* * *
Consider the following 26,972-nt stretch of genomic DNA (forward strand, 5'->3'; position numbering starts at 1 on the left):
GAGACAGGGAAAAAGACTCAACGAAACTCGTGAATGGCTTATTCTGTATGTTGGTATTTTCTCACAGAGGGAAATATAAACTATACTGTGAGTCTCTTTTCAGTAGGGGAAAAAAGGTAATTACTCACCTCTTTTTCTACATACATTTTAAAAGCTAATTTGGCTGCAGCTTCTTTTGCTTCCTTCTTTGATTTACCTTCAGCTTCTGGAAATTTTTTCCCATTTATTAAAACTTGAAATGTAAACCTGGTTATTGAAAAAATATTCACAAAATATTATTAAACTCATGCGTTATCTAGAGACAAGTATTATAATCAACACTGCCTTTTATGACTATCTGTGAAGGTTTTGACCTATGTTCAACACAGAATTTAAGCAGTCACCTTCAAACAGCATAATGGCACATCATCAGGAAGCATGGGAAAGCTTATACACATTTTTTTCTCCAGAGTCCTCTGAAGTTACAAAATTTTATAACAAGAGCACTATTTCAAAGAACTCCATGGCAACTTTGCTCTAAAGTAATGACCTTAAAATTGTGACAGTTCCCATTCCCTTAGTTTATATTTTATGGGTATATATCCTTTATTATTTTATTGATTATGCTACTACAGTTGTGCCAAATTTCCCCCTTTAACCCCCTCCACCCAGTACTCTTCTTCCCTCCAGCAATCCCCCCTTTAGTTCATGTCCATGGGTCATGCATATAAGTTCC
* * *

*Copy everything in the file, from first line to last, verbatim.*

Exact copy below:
Consider the following 26,972-nt stretch of genomic DNA (forward strand, 5'->3'; position numbering starts at 1 on the left):
GAGACAGGGAAAAAGACTCAACGAAACTCGTGAATGGCTTATTCTGTATGTTGGTATTTTCTCACAGAGGGAAATATAAACTATACTGTGAGTCTCTTTTCAGTAGGGGAAAAAAGGTAATTACTCACCTCTTTTTCTACATACATTTTAAAAGCTAATTTGGCTGCAGCTTCTTTTGCTTCCTTCTTTGATTTACCTTCAGCTTCTGGAAATTTTTTCCCATTTATTAAAACTTGAAATGTAAACCTGGTTATTGAAAAAATATTCACAAAATATTATTAAACTCATGCGTTATCTAGAGACAAGTATTATAATCAACACTGCCTTTTATGACTATCTGTGAAGGTTTTGACCTATGTTCAACACAGAATTTAAGCAGTCACCTTCAAACAGCATAATGGCACATCATCAGGAAGCATGGGAAAGCTTATACACATTTTTTTCTCCAGAGTCCTCTGAAGTTACAAAATTTTATAACAAGAGCACTATTTCAAAGAACTCCATGGCAACTTTGCTCTAAAGTAATGACCTTAAAATTGTGACAGTTCCCATTCCCTTAGTTTATATTTTATGGGTATATATCCTTTATTATTTTATTGATTATGCTACTACAGTTGTGCCAAATTTCCCCCTTTAACCCCCTCCACCCAGTACTCTTCTTCCCTCCAGCAATCCCCCCTTTAGTTCATGTCCATGGGTCATGCATATAAGTTCC